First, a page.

Evidenoo in the Late jjj.
Tennessee Lynching Matter.
GRAND JURY INVESTIGATES THE CASE.
Fnblle Frfllni Acnlnat thf Participant* In ^
the Lynching Runs High, a* It l>oc*
Also Against Richardson,
Mkmphis, Tenn., September 4.?Tho 1
graml jury met again today and began in ^
earnest to investigate Friday night's ^
lynching. Under the law, the men in wc
prison have a right to bail and Judge jnl
Cooper made the amount SI,000, but .so
fHr boud has not been made. I **
^ ,..?*> emi* Illgn. (jt
. | It bus been learned that the nrocrramme I
i of the lynching was known l?y Will or
Cox and detected by him last week, be- rf,
fore the lynching occurred. It is his ^
understanding' that detective lliehnrdson
was in with the crowd. Charles
, Cox visited Cuba, near the scene of
the lynching, last week, and ho. too,
heard of what was on the tapis. Roth .
men made those statements last week (jr
but now they deny them. There is no
doubt that, they did debate the programme.
When this fact is published,
it will intensify the feeling against 1.
OF THE DEAD. of
Kntlm:itc<l Tfial Four Hundred i?n<l Fifty (j?
llnvc I'crlsliod Since Saturday, ^
Pixk City, Minn., September 4.? or
Three towns. Hinckley, Mission Creek
and l'okatna. lie in ashes this morning W(
and huiidredHof corpses lie in the region Sp
and neighborhood of Hinckley, and all nr
over the lire swept district. The vast co
valley between the Kettle river an<i
Cross Lake is luid waste, including sev- |ia
oral villages and settlements. Resides Qf
the towns that were reduced to ashes, ^
farms were swept clean by the llames. aT1
The forests are still burning fiercely ^y
and rain is required to drown the lires ^
that are sweeping over that vast region,
Whole families have been cremated. In
sonu* instances only one or two men es- rj,j
eaped from a neighborhood to tell of 0f
the destruction. ^
The dead may be estimated: Hinclc
ley Sandstone 40, Sandstone June- ^
tion 25, 1'okama 25, Skunk Lake at.
Uli?Oell?TW<n?>> 1??, 100. R
MURDERED WHTLE HE SLEPT. wl
Prominent Cltlxon of Virginia AuMMlntted ^h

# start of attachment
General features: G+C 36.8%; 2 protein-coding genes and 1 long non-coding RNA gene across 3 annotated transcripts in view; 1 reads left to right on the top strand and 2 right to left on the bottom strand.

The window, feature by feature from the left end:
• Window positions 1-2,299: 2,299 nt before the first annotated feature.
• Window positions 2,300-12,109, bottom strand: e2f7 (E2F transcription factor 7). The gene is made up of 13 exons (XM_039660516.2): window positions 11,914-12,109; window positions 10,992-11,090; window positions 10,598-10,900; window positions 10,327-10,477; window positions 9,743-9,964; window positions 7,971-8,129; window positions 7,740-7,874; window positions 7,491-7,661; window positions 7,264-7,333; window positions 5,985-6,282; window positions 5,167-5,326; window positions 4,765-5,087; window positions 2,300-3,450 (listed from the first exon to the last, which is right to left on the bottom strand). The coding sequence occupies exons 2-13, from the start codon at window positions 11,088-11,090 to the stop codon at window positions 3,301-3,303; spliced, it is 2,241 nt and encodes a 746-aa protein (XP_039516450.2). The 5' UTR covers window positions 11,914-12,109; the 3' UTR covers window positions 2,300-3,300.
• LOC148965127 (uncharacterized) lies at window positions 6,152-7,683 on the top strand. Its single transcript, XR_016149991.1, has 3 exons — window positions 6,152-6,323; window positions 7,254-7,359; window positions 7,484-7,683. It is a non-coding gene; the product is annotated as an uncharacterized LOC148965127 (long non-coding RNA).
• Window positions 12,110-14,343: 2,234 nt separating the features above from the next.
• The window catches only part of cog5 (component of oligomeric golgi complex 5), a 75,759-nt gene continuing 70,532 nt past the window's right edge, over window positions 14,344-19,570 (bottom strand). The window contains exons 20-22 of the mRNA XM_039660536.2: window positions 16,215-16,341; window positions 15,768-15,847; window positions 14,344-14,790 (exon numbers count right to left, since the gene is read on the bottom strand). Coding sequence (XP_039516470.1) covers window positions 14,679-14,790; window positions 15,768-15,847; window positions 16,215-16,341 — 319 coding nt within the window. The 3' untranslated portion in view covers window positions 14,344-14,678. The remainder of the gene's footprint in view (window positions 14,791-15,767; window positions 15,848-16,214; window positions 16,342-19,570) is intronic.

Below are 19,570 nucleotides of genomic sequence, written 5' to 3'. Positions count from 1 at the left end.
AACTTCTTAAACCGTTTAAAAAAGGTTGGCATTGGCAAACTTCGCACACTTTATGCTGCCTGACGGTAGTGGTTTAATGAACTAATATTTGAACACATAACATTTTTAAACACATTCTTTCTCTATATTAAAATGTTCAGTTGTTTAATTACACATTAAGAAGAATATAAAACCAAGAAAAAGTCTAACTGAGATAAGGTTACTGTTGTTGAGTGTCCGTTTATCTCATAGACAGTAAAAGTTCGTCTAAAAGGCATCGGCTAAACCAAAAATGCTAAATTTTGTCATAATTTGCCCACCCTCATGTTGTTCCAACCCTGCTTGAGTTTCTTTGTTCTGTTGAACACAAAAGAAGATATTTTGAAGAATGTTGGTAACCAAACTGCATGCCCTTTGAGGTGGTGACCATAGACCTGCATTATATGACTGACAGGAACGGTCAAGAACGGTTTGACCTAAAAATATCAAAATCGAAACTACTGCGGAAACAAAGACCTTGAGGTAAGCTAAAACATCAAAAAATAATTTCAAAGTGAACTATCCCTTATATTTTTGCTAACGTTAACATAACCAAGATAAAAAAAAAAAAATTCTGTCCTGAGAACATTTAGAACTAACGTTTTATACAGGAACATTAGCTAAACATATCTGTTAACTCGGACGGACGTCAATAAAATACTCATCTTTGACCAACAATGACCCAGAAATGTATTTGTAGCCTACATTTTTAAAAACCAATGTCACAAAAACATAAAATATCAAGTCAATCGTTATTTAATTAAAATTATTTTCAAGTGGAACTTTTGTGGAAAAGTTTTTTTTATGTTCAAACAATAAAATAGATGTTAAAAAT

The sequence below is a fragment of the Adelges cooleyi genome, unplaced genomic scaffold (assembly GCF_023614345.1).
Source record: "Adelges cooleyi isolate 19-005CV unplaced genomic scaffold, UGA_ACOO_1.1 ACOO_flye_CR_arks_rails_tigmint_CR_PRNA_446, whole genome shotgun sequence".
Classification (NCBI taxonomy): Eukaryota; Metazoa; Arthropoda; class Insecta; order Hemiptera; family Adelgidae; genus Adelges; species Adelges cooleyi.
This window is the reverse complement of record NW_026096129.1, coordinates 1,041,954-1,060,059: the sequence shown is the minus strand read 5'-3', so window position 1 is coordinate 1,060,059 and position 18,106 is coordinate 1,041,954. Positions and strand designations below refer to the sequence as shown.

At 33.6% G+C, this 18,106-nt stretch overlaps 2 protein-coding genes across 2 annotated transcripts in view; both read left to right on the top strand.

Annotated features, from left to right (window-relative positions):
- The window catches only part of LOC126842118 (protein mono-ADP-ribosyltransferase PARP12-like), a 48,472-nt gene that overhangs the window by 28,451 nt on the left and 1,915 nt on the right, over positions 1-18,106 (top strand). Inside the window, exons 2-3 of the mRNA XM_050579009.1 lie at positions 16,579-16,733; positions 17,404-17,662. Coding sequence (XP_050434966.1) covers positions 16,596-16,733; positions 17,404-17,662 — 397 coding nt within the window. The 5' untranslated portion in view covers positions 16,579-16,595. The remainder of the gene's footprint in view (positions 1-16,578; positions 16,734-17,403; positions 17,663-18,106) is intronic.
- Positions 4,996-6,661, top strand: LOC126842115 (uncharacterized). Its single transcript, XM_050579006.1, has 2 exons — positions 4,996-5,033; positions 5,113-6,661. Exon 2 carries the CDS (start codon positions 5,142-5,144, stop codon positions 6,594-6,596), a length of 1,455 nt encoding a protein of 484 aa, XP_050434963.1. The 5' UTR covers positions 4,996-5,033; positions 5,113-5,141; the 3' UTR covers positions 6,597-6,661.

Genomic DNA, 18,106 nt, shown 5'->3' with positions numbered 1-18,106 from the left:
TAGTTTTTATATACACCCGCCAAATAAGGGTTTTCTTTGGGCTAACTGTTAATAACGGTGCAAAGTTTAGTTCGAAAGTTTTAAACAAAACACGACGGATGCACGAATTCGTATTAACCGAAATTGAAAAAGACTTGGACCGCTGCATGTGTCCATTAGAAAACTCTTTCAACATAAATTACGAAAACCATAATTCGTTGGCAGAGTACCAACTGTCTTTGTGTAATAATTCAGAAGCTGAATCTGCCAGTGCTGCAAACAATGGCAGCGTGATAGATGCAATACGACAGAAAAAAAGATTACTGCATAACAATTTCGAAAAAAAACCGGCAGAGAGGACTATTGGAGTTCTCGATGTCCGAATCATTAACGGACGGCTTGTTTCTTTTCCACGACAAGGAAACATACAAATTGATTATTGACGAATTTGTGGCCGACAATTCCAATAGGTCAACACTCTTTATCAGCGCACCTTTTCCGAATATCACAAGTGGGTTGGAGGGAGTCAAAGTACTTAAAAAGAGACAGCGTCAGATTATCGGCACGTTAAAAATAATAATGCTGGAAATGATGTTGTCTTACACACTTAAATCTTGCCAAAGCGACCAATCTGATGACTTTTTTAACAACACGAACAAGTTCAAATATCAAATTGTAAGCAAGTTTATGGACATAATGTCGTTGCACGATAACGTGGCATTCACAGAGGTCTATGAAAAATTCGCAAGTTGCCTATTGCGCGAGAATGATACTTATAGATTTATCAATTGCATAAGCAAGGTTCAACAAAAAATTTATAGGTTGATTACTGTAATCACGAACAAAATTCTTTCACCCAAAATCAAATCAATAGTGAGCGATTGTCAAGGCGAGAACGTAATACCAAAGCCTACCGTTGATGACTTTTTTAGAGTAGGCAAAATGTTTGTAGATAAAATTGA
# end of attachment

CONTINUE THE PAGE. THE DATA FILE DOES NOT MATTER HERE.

as a Result of s Sectarian Fued.
CiilNCOTKAOfK, Va., September 4.? so
Thomas Rowdcn, a prominent citizen iej
of this plnce, was assassinated here on I llf
... , i tflflWifns th<
oppose the teachingsLAffTT i i<
*1 u .in . _*i-iwid to believe in jrr<
the Sanetified W\\pr i i u i i "
* t .. and demolished a
free love, utUr .... . ..
church to thnt swt on Snn"
<iu\ jjjjinTaftt'r which they stoned the ^
hg^es of several members of the congregation.
While passing I'owden's ^
house the mob fired through the open
window instantly killing Mr. ltowden. n'r
who was asleep beside his wife, lie _ni
leaves six small children. ^OI
THROWING DULL CARE AWAY. we
One of tho Dcinl-Moiule In AiiRiinfn At
tempts to Cnst ofT tho Coll.
Aror?T.\, (la., September 4.?A wo- \ ,
man by the name of Hill, one of the
demi-monde, attempted suicide here j)e
yesterday by jumping into the river ,nc
from the Southern Kail way bridge. jia
She had been despondent on account of ^
a quarrel with her lover, and being ejc
tired of life, sought to end her sorrows. ^a
She was under the influence of liquor
at the time. The attempt was not sue- as
GOVERNOR WAITE DISCHARGED, tic
Tho ntitor no#on.i?..ia in . . | ..o<l
Conspiracy t'nao llelil t'mio- llnml. an
Drsvrr, ("ol.. September 1.?Commissioner
Hinsdale yesterday afternoon
discharged Governor Waite and held An
the other defendants, l)wyer, Mullins
and Armstrong, to the grand jury in '
$500 on the charge of conspiracy. Governor
Waite in his own defense, vigor- | *,u
oil sly denied any connection with the y?
conspiracy, and said lie would abide by
the decision of the commissioner. ?P'
FIGHT AGAINST W. L. WILSON. in,